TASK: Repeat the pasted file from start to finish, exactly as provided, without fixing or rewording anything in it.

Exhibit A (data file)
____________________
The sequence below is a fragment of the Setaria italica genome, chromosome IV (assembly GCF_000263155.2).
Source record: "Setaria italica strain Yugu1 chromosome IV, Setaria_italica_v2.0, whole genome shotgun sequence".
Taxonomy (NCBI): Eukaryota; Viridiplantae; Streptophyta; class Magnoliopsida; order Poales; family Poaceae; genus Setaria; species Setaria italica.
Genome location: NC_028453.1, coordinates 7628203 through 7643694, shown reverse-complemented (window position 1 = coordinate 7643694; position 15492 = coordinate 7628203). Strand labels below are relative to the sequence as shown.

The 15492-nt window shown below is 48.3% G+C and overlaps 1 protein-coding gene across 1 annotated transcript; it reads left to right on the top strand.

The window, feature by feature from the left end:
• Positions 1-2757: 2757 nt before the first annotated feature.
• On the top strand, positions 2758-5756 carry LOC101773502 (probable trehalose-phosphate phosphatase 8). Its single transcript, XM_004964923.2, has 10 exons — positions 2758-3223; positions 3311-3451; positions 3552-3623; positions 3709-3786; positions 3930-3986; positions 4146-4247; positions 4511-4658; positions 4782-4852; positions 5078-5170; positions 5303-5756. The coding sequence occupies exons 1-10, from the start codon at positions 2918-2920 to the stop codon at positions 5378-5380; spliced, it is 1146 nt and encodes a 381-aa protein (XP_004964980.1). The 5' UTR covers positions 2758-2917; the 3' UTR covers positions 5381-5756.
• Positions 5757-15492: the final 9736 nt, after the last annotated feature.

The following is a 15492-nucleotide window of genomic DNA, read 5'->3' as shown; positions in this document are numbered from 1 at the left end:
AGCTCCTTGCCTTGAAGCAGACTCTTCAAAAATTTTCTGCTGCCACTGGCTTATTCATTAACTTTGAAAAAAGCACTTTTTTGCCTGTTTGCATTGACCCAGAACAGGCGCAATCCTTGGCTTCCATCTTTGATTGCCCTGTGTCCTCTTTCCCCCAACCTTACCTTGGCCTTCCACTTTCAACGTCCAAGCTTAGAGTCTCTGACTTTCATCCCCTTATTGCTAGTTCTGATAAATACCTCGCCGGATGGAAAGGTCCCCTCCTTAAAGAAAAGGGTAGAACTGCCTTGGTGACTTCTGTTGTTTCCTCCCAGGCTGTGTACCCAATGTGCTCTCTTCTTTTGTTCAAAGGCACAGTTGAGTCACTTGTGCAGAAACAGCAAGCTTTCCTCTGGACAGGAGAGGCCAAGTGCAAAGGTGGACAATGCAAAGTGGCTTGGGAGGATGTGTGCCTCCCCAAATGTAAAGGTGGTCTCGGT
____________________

The sequence below is a fragment of the Setaria italica genome, chromosome IV (assembly GCF_000263155.2).
Source record: "Setaria italica strain Yugu1 chromosome IV, Setaria_italica_v2.0, whole genome shotgun sequence".
Taxonomy (NCBI): Eukaryota; Viridiplantae; Streptophyta; class Magnoliopsida; order Poales; family Poaceae; genus Setaria; species Setaria italica.
Genome location: NC_028453.1, coordinates 7628203 through 7643694, shown reverse-complemented (window position 1 = coordinate 7643694; position 15492 = coordinate 7628203). Strand labels below are relative to the sequence as shown.

The 15492-nt window shown below is 48.3% G+C and overlaps 1 protein-coding gene across 1 annotated transcript; it reads left to right on the top strand.

The window, feature by feature from the left end:
• Positions 1-2757: 2757 nt before the first annotated feature.
• On the top strand, positions 2758-5756 carry LOC101773502 (probable trehalose-phosphate phosphatase 8). Its single transcript, XM_004964923.2, has 10 exons — positions 2758-3223; positions 3311-3451; positions 3552-3623; positions 3709-3786; positions 3930-3986; positions 4146-4247; positions 4511-4658; positions 4782-4852; positions 5078-5170; positions 5303-5756. The coding sequence occupies exons 1-10, from the start codon at positions 2918-2920 to the stop codon at positions 5378-5380; spliced, it is 1146 nt and encodes a 381-aa protein (XP_004964980.1). The 5' UTR covers positions 2758-2917; the 3' UTR covers positions 5381-5756.
• Positions 5757-15492: the final 9736 nt, after the last annotated feature.

The following is a 15492-nucleotide window of genomic DNA, read 5'->3' as shown; positions in this document are numbered from 1 at the left end:
AGCTCCTTGCCTTGAAGCAGACTCTTCAAAAATTTTCTGCTGCCACTGGCTTATTCATTAACTTTGAAAAAAGCACTTTTTTGCCTGTTTGCATTGACCCAGAACAGGCGCAATCCTTGGCTTCCATCTTTGATTGCCCTGTGTCCTCTTTCCCCCAACCTTACCTTGGCCTTCCACTTTCAACGTCCAAGCTTAGAGTCTCTGACTTTCATCCCCTTATTGCTAGTTCTGATAAATACCTCGCCGGATGGAAAGGTCCCCTCCTTAAAGAAAAGGGTAGAACTGCCTTGGTGACTTCTGTTGTTTCCTCCCAGGCTGTGTACCCAATGTGCTCTCTTCTTTTGTTCAAAGGCACAGTTGAGTCACTTGTGCAGAAACAGCAAGCTTTCCTCTGGACAGGAGAGGCCAAGTGCAAAGGTGGACAATGCAAAGTGGCTTGGGAGGATGTGTGCCTCCCCAAATGTAAAGGTGGTCTCGGT